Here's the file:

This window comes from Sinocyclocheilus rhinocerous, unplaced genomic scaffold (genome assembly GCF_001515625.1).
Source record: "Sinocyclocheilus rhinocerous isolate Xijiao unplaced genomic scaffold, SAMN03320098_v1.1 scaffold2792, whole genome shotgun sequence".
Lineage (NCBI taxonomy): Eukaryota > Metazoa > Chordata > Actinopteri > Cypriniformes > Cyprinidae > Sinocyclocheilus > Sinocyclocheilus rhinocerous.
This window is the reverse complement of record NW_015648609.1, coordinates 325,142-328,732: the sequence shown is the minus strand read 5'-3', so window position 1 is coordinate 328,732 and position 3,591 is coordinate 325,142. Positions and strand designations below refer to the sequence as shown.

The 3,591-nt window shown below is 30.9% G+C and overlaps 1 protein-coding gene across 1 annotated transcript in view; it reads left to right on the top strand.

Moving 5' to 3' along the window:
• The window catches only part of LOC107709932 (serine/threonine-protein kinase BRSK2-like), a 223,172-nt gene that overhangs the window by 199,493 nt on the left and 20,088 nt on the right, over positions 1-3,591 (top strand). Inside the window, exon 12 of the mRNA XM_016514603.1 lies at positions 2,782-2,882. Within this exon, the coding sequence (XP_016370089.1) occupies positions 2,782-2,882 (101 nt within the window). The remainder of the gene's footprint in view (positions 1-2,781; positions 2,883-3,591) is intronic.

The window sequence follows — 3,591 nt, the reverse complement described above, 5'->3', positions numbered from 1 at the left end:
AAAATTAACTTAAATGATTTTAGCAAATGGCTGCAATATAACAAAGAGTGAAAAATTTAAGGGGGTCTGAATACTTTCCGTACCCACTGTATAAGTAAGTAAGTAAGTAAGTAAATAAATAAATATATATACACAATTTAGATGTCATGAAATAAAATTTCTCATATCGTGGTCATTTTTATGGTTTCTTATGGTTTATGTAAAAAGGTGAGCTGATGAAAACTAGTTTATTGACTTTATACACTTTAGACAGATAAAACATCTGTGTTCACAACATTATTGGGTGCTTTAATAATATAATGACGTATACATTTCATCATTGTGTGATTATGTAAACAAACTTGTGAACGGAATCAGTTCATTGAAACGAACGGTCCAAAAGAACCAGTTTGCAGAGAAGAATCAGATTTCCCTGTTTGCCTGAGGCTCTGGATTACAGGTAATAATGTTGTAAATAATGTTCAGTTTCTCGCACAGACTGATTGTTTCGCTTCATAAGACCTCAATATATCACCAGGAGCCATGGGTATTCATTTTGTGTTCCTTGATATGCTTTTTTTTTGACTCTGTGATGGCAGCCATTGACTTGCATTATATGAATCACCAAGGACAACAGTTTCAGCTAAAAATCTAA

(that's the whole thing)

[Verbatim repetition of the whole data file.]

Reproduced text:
This window comes from Sinocyclocheilus rhinocerous, unplaced genomic scaffold (genome assembly GCF_001515625.1).
Source record: "Sinocyclocheilus rhinocerous isolate Xijiao unplaced genomic scaffold, SAMN03320098_v1.1 scaffold2792, whole genome shotgun sequence".
Lineage (NCBI taxonomy): Eukaryota > Metazoa > Chordata > Actinopteri > Cypriniformes > Cyprinidae > Sinocyclocheilus > Sinocyclocheilus rhinocerous.
This window is the reverse complement of record NW_015648609.1, coordinates 325,142-328,732: the sequence shown is the minus strand read 5'-3', so window position 1 is coordinate 328,732 and position 3,591 is coordinate 325,142. Positions and strand designations below refer to the sequence as shown.

The 3,591-nt window shown below is 30.9% G+C and overlaps 1 protein-coding gene across 1 annotated transcript in view; it reads left to right on the top strand.

Moving 5' to 3' along the window:
• The window catches only part of LOC107709932 (serine/threonine-protein kinase BRSK2-like), a 223,172-nt gene that overhangs the window by 199,493 nt on the left and 20,088 nt on the right, over positions 1-3,591 (top strand). Inside the window, exon 12 of the mRNA XM_016514603.1 lies at positions 2,782-2,882. Within this exon, the coding sequence (XP_016370089.1) occupies positions 2,782-2,882 (101 nt within the window). The remainder of the gene's footprint in view (positions 1-2,781; positions 2,883-3,591) is intronic.

The window sequence follows — 3,591 nt, the reverse complement described above, 5'->3', positions numbered from 1 at the left end:
AAAATTAACTTAAATGATTTTAGCAAATGGCTGCAATATAACAAAGAGTGAAAAATTTAAGGGGGTCTGAATACTTTCCGTACCCACTGTATAAGTAAGTAAGTAAGTAAGTAAATAAATAAATATATATACACAATTTAGATGTCATGAAATAAAATTTCTCATATCGTGGTCATTTTTATGGTTTCTTATGGTTTATGTAAAAAGGTGAGCTGATGAAAACTAGTTTATTGACTTTATACACTTTAGACAGATAAAACATCTGTGTTCACAACATTATTGGGTGCTTTAATAATATAATGACGTATACATTTCATCATTGTGTGATTATGTAAACAAACTTGTGAACGGAATCAGTTCATTGAAACGAACGGTCCAAAAGAACCAGTTTGCAGAGAAGAATCAGATTTCCCTGTTTGCCTGAGGCTCTGGATTACAGGTAATAATGTTGTAAATAATGTTCAGTTTCTCGCACAGACTGATTGTTTCGCTTCATAAGACCTCAATATATCACCAGGAGCCATGGGTATTCATTTTGTGTTCCTTGATATGCTTTTTTTTTGACTCTGTGATGGCAGCCATTGACTTGCATTATATGAATCACCAAGGACAACAGTTTCAGCTAAAAATCTAA